What is the most challenging aspect of your job? Homo sapiens- as recruiters we are in a constant battle of wanting to trust clients and candidates but we’re (myself included), notoriously unreliable and therefore it is our job to whittle out the time wasters, quickly. *Understandably, the majority of clients and candidates alike, struggle to trust recruiters too. Shame really. What sectors / organisations do you recruit for? Typically we look after a lot if IT/ Tech and Sales roles within the world of Digital Marketing. We’re a relatively new business and therefore haven’t found our niche just yet. I’m not sure we ever will. We’re in the business of getting a genuine understanding for business’ and humans needs and it’s our jobs to make sure we’re matching them correctly without focusing on a whopping fee first. What is unique about your recruitment company? Other than honesty and transparency in everything we do…NOTHING. “You can put lipstick on a pig but it’s still a pig”. Recruitment is recruitment. It just needs to be done right.

advertising f eat u re R E C R U I T M E N T

Zoe Darnbrough Berry Recruitment 01392 308423

What advice would you give to any new candidate? Always be honest and transparent with your agency. We are only here to help you find the job you really want. What is the most challenging aspect of your job? Managing both client and candidate expectations. What is the most common mistake candidates make when interviewing? Not preparing fully by investigating everything about the company who are intervewing them. What sectors /organisations do you recruit for? Cover commercial, industrial, finance, catering and driving. What is unique about your recruitment company? Our aim is to locate talented individuals and combine them with entirely suitable client opportunities. The key to achieving this is that we take pride and pleasure in our work. What are the top 3 qualities you look for in a candidate? Strong work ethic, honesty and integrity. What is the most embarrassing thing you have ever heard in an interview? Client question: “Why do you want the job?” Candidate answer: “Money helps because I’m passionate about buying food.”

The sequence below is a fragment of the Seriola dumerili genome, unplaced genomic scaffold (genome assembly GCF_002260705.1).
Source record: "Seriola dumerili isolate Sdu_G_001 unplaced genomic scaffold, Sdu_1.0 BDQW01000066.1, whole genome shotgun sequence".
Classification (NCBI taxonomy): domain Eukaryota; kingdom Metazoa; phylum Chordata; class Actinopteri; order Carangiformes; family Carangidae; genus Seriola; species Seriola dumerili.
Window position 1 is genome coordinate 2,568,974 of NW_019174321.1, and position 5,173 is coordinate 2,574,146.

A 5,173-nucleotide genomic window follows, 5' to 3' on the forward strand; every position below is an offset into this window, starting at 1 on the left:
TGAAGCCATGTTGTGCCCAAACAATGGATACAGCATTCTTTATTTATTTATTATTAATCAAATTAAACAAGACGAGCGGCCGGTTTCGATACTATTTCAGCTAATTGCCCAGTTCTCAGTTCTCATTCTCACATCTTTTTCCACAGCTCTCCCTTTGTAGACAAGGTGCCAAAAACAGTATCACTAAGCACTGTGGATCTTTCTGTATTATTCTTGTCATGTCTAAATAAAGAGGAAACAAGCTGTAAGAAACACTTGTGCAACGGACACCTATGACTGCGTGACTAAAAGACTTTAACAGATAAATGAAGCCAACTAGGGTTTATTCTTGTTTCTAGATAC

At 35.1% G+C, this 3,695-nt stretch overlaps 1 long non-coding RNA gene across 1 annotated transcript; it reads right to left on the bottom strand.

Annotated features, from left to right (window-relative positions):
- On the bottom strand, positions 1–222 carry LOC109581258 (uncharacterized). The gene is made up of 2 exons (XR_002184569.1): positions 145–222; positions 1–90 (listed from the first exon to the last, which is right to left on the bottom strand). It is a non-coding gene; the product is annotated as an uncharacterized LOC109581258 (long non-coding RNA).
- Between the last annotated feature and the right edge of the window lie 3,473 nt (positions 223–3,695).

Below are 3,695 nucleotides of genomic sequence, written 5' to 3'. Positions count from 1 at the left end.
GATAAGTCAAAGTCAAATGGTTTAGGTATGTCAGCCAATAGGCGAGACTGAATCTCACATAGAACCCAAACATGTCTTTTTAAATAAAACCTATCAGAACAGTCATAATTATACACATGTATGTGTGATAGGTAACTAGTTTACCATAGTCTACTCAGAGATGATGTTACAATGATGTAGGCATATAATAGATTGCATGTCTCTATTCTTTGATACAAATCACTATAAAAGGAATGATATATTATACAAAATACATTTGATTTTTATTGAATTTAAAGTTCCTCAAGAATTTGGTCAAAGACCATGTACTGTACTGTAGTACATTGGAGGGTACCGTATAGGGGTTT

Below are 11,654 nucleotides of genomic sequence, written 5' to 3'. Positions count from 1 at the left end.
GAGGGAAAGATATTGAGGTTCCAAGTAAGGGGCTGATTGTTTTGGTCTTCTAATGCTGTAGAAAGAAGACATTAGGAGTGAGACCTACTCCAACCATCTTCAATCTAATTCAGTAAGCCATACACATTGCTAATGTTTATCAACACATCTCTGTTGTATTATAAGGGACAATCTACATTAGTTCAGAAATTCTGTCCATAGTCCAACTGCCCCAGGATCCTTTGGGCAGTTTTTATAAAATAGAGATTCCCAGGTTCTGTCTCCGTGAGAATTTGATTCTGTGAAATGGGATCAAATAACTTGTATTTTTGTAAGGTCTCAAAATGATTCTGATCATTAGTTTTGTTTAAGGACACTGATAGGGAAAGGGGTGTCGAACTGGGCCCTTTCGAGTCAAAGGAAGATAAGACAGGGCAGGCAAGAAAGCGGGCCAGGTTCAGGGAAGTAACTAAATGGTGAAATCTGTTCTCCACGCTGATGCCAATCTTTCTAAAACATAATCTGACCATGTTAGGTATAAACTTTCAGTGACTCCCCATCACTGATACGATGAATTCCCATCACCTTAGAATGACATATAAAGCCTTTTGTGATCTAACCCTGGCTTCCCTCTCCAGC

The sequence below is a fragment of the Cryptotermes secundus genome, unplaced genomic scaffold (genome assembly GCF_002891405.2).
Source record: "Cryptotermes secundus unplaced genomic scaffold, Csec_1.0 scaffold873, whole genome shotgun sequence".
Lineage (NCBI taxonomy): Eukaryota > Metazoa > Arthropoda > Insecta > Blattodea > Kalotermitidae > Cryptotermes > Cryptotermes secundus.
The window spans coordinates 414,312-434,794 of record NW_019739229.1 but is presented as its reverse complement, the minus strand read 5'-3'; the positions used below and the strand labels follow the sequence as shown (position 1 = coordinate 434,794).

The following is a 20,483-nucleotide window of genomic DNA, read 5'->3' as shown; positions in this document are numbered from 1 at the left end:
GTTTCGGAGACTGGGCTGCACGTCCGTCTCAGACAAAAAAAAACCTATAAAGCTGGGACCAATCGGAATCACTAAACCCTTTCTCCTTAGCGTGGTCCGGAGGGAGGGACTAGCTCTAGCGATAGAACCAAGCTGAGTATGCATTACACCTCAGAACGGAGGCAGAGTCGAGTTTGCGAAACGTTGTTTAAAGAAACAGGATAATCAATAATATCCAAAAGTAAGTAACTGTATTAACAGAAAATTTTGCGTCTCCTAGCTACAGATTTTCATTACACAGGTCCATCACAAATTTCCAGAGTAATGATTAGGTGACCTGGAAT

Lisa Thomas

Sarah knight

Dani Osborne

What advice would you give to any new candidate? Always do your research. This never fails to impress potential employers. These days, company websites will reveal a whole host of company information – check out the ‘About Us’ so you can see the existing employees, also maybe research their competitors and company developments.

What advice would you give to any new candidate? Preparation is key to interview success. Research the organisation, find out more than just what is published on their website. Can you answer the question ‘What do you know about us?’ confidently? Rehearse answers to standard interview questions. Ensure your outfit is clean and shoes polished. Know your route to the interview and get there a little early. Be yourself. Be authentic. Make eye contact – and smile!

What’s the one bit of advice you would give to any new candidate? To know and understand their motivations for seeking a new role in the first place – this will ensure their next step is the right one.

Isca Recruitment Ltd 01392 466830

What sectors / organisations do you recruit for? I work within Accountancy & Finance, Sales & Marketing, Management and Technical roles, finding quality temporary and permanent candidates. In addition, I also work as a head hunter - these are generally for the more difficult to fill roles where the salary levels can be £50k plus, and the skill set my clients are looking for are more difficult to find. What is unique about your recruitment company? ISCA Recruitment is not a chain – it’s me, Lisa Thomas, and I have over 13 years experience of working within the Exeter recruitment market, from a permanent recruitment consultant to a branch manager for one of the larger recruitment agencies based in Exeter. I am also born and bred in Exeter so know my market well. I offer a straight, honest and professional service to my clients and won’t submit any candidate who I feel is not a good match – it’s my personal reputation I have to lose!

Sarah West Recruitment Ltd 01392 873813

What is unique about your recruitment company? The directors are hands on. Celina and I love talking to clients and solving their recruitment-related problems, giving guidance on staff retention, salaries in the area or interview technique amongst other things. Equally, giving guidance and support to those that are searching for new jobs. Managing the recruitment process brings us huge satisfaction – and, of course, the clients really benefit from our many years of experience. What is the most embarrassing thing you have ever seen on a CV? We see some funny things on CVs, largely because they haven’t been proofread or spellchecked properly. Our favourites include the person who said they were ‘responsible for all the complaints that came into the office!’ or the person who claimed to work in a ‘busty environment!’

Cathedral Appointments 01392 413577